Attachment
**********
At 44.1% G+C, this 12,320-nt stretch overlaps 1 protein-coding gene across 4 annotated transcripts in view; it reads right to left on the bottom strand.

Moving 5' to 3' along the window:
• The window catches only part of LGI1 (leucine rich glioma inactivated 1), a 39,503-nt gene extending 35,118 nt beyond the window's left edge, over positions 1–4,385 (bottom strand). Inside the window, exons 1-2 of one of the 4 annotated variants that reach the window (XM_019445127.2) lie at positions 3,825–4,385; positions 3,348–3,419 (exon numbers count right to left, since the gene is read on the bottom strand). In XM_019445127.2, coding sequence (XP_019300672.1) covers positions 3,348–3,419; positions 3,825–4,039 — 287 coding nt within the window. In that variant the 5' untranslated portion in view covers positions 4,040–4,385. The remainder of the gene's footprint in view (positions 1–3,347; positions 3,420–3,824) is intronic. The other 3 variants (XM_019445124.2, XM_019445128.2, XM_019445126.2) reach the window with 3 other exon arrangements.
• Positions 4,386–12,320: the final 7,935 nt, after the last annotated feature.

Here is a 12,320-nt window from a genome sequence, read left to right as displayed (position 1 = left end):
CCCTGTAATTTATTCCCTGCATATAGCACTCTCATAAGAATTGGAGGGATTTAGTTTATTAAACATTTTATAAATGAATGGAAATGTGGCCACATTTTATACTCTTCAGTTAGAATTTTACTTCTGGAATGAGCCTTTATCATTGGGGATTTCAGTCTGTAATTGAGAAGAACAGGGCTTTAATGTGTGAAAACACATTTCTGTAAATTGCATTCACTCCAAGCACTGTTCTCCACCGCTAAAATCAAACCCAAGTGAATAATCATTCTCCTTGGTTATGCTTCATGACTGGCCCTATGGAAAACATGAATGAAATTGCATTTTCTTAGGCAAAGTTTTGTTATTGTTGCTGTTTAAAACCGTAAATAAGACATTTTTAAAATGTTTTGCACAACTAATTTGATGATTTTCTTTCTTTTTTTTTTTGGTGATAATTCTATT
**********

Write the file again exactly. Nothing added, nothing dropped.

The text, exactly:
At 44.1% G+C, this 12,320-nt stretch overlaps 1 protein-coding gene across 4 annotated transcripts in view; it reads right to left on the bottom strand.

Moving 5' to 3' along the window:
• The window catches only part of LGI1 (leucine rich glioma inactivated 1), a 39,503-nt gene extending 35,118 nt beyond the window's left edge, over positions 1–4,385 (bottom strand). Inside the window, exons 1-2 of one of the 4 annotated variants that reach the window (XM_019445127.2) lie at positions 3,825–4,385; positions 3,348–3,419 (exon numbers count right to left, since the gene is read on the bottom strand). In XM_019445127.2, coding sequence (XP_019300672.1) covers positions 3,348–3,419; positions 3,825–4,039 — 287 coding nt within the window. In that variant the 5' untranslated portion in view covers positions 4,040–4,385. The remainder of the gene's footprint in view (positions 1–3,347; positions 3,420–3,824) is intronic. The other 3 variants (XM_019445124.2, XM_019445128.2, XM_019445126.2) reach the window with 3 other exon arrangements.
• Positions 4,386–12,320: the final 7,935 nt, after the last annotated feature.

Here is a 12,320-nt window from a genome sequence, read left to right as displayed (position 1 = left end):
CCCTGTAATTTATTCCCTGCATATAGCACTCTCATAAGAATTGGAGGGATTTAGTTTATTAAACATTTTATAAATGAATGGAAATGTGGCCACATTTTATACTCTTCAGTTAGAATTTTACTTCTGGAATGAGCCTTTATCATTGGGGATTTCAGTCTGTAATTGAGAAGAACAGGGCTTTAATGTGTGAAAACACATTTCTGTAAATTGCATTCACTCCAAGCACTGTTCTCCACCGCTAAAATCAAACCCAAGTGAATAATCATTCTCCTTGGTTATGCTTCATGACTGGCCCTATGGAAAACATGAATGAAATTGCATTTTCTTAGGCAAAGTTTTGTTATTGTTGCTGTTTAAAACCGTAAATAAGACATTTTTAAAATGTTTTGCACAACTAATTTGATGATTTTCTTTCTTTTTTTTTTTGGTGATAATTCTATT